Planning and Permitting

Natural Capital and the Key to No Net Loss

Having a full understanding of the requirements to plan and permit a new project must include the natural capital that will be impacted, and the natural capital that will be required for the project to be sustained over time.  Before any impacts can be identified, a thorough, quantified project-area baseline must be determined.

Integrating natural capital of the spatial area of the project, including the baseline level of the ecosystem services that natural capital provides, will reliably support the determination of an accurate project footprint.  If mitigation is deemed necessary, then appropriate mitigation can be scaled.

Joule Tree employs quantification methodology that was designed by the US federal government to quantify baseline ecosystem services.  This methodology has been extensively tested, litigated and upheld.  This approach ensures a much greater trust factor among stakeholders and has the capacity to shorten the permitting process.  An indirect benefit resulting from this approach is enhancement of environmental stewardship reputation by demonstrating the achievement of balance between economic generation and environmental protection.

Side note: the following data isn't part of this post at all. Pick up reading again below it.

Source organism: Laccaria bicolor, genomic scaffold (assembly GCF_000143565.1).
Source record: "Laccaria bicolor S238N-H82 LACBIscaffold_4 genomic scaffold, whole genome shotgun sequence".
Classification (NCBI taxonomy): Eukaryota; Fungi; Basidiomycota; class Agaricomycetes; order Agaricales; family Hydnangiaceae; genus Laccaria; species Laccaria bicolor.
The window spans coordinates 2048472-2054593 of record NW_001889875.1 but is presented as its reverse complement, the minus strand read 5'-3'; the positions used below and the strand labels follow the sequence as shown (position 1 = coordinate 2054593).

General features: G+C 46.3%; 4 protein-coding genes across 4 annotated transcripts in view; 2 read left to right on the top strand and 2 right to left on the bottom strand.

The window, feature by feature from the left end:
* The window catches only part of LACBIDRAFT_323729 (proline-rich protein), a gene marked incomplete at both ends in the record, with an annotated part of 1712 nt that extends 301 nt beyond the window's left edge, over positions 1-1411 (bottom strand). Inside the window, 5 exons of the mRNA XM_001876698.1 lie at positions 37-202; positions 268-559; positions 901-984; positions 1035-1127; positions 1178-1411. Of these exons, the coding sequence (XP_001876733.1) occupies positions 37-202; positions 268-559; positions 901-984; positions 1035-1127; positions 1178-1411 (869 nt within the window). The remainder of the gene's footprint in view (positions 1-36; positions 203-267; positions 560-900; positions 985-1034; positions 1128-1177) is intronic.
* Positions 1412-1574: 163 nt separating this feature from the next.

After a baseline is established, a determination is made regarding what natural capital will be required to implement and sustain the project.  Being in possession of a complete site-specific natural capital inventory supports the identification of opportunities.  Opportunities might include identifying areas where natural capital that is not ideal for human consumption could be utilized to benefit the project.  Another opportunity might be to recycle specific natural capital components to minimize costs and enhance the environmental stewardship reputation in concert with sustaining project operations.

Joule Tree’s services in this arena include:

  • Natural Capital Inventory
  • EISHA – Environmental and Social Impact Assessment
  • EA – Environmental Assessment
  • EIS – Environmental Impact Statement
  • Geospatial Services
    • High Resolution Aerial Imagery
    • Topographic Maps
    • Surface Hydrology
    • Erosion Analysis
    • Vegetation Inventory
  • Mitigation Strategies
  • Regulatory and Stakeholder Negotiation
  • Reclamation